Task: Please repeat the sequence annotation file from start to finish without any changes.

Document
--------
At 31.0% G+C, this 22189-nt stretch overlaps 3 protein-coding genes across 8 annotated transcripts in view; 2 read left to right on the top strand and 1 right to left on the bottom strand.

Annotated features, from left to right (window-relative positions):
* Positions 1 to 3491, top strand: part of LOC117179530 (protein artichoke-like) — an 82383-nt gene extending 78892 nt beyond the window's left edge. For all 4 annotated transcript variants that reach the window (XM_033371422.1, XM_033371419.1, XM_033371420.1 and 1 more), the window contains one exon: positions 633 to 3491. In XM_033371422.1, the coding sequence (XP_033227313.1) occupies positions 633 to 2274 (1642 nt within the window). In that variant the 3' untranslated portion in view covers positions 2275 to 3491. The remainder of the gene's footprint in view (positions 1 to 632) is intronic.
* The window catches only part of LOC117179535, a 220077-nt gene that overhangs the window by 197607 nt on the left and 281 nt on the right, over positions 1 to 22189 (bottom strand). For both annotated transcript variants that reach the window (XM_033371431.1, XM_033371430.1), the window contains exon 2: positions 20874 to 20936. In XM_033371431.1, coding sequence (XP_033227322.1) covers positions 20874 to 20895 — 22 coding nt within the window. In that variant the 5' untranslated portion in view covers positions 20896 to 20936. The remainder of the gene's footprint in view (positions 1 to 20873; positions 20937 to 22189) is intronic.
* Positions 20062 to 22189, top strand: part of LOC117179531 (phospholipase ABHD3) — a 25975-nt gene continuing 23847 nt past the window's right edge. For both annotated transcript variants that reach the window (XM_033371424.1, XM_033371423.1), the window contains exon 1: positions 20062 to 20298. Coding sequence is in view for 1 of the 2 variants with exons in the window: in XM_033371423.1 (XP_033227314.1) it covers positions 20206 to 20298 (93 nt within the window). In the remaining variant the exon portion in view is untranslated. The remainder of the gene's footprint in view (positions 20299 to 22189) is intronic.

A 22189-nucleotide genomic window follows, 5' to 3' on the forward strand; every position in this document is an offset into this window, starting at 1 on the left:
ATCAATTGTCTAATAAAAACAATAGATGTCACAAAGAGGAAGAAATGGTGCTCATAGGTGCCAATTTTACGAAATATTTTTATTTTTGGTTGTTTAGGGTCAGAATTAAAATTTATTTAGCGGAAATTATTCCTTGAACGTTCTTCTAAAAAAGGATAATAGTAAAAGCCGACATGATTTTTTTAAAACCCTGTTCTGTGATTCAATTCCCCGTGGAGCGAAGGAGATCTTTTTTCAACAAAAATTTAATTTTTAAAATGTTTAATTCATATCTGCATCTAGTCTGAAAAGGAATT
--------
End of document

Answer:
At 31.0% G+C, this 22189-nt stretch overlaps 3 protein-coding genes across 8 annotated transcripts in view; 2 read left to right on the top strand and 1 right to left on the bottom strand.

Annotated features, from left to right (window-relative positions):
* Positions 1 to 3491, top strand: part of LOC117179530 (protein artichoke-like) — an 82383-nt gene extending 78892 nt beyond the window's left edge. For all 4 annotated transcript variants that reach the window (XM_033371422.1, XM_033371419.1, XM_033371420.1 and 1 more), the window contains one exon: positions 633 to 3491. In XM_033371422.1, the coding sequence (XP_033227313.1) occupies positions 633 to 2274 (1642 nt within the window). In that variant the 3' untranslated portion in view covers positions 2275 to 3491. The remainder of the gene's footprint in view (positions 1 to 632) is intronic.
* The window catches only part of LOC117179535, a 220077-nt gene that overhangs the window by 197607 nt on the left and 281 nt on the right, over positions 1 to 22189 (bottom strand). For both annotated transcript variants that reach the window (XM_033371431.1, XM_033371430.1), the window contains exon 2: positions 20874 to 20936. In XM_033371431.1, coding sequence (XP_033227322.1) covers positions 20874 to 20895 — 22 coding nt within the window. In that variant the 5' untranslated portion in view covers positions 20896 to 20936. The remainder of the gene's footprint in view (positions 1 to 20873; positions 20937 to 22189) is intronic.
* Positions 20062 to 22189, top strand: part of LOC117179531 (phospholipase ABHD3) — a 25975-nt gene continuing 23847 nt past the window's right edge. For both annotated transcript variants that reach the window (XM_033371424.1, XM_033371423.1), the window contains exon 1: positions 20062 to 20298. Coding sequence is in view for 1 of the 2 variants with exons in the window: in XM_033371423.1 (XP_033227314.1) it covers positions 20206 to 20298 (93 nt within the window). In the remaining variant the exon portion in view is untranslated. The remainder of the gene's footprint in view (positions 20299 to 22189) is intronic.

A 22189-nucleotide genomic window follows, 5' to 3' on the forward strand; every position in this document is an offset into this window, starting at 1 on the left:
ATCAATTGTCTAATAAAAACAATAGATGTCACAAAGAGGAAGAAATGGTGCTCATAGGTGCCAATTTTACGAAATATTTTTATTTTTGGTTGTTTAGGGTCAGAATTAAAATTTATTTAGCGGAAATTATTCCTTGAACGTTCTTCTAAAAAAGGATAATAGTAAAAGCCGACATGATTTTTTTAAAACCCTGTTCTGTGATTCAATTCCCCGTGGAGCGAAGGAGATCTTTTTTCAACAAAAATTTAATTTTTAAAATGTTTAATTCATATCTGCATCTAGTCTGAAAAGGAATT